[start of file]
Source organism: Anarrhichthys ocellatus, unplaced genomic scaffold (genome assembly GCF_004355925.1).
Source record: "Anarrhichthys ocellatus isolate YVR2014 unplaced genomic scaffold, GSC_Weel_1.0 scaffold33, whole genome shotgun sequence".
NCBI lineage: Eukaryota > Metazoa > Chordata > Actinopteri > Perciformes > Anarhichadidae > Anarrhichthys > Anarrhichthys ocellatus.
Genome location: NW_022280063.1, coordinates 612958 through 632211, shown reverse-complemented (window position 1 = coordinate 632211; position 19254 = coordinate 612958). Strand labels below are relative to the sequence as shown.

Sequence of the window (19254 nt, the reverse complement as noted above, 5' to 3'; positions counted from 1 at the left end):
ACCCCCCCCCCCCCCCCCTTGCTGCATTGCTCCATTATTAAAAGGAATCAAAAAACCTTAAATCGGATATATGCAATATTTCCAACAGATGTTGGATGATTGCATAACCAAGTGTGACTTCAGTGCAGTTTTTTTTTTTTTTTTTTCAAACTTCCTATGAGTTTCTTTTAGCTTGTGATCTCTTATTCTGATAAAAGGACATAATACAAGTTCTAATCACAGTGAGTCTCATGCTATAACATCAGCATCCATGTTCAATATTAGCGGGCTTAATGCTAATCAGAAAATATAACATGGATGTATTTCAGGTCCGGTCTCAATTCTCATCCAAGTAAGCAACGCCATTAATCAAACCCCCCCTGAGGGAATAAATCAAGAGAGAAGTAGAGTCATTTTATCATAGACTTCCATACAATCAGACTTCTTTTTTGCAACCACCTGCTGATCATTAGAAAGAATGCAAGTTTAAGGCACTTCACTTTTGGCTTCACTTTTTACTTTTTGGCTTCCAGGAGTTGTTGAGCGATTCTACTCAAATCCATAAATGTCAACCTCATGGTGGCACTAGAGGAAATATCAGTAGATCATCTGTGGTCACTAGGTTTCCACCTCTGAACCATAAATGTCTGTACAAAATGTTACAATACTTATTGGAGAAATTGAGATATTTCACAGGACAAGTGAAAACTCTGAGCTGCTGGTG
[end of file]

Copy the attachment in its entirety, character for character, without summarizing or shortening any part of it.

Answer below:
Source organism: Anarrhichthys ocellatus, unplaced genomic scaffold (genome assembly GCF_004355925.1).
Source record: "Anarrhichthys ocellatus isolate YVR2014 unplaced genomic scaffold, GSC_Weel_1.0 scaffold33, whole genome shotgun sequence".
NCBI lineage: Eukaryota > Metazoa > Chordata > Actinopteri > Perciformes > Anarhichadidae > Anarrhichthys > Anarrhichthys ocellatus.
Genome location: NW_022280063.1, coordinates 612958 through 632211, shown reverse-complemented (window position 1 = coordinate 632211; position 19254 = coordinate 612958). Strand labels below are relative to the sequence as shown.

Sequence of the window (19254 nt, the reverse complement as noted above, 5' to 3'; positions counted from 1 at the left end):
ACCCCCCCCCCCCCCCCCTTGCTGCATTGCTCCATTATTAAAAGGAATCAAAAAACCTTAAATCGGATATATGCAATATTTCCAACAGATGTTGGATGATTGCATAACCAAGTGTGACTTCAGTGCAGTTTTTTTTTTTTTTTTTTCAAACTTCCTATGAGTTTCTTTTAGCTTGTGATCTCTTATTCTGATAAAAGGACATAATACAAGTTCTAATCACAGTGAGTCTCATGCTATAACATCAGCATCCATGTTCAATATTAGCGGGCTTAATGCTAATCAGAAAATATAACATGGATGTATTTCAGGTCCGGTCTCAATTCTCATCCAAGTAAGCAACGCCATTAATCAAACCCCCCCTGAGGGAATAAATCAAGAGAGAAGTAGAGTCATTTTATCATAGACTTCCATACAATCAGACTTCTTTTTTGCAACCACCTGCTGATCATTAGAAAGAATGCAAGTTTAAGGCACTTCACTTTTGGCTTCACTTTTTACTTTTTGGCTTCCAGGAGTTGTTGAGCGATTCTACTCAAATCCATAAATGTCAACCTCATGGTGGCACTAGAGGAAATATCAGTAGATCATCTGTGGTCACTAGGTTTCCACCTCTGAACCATAAATGTCTGTACAAAATGTTACAATACTTATTGGAGAAATTGAGATATTTCACAGGACAAGTGAAAACTCTGAGCTGCTGGTG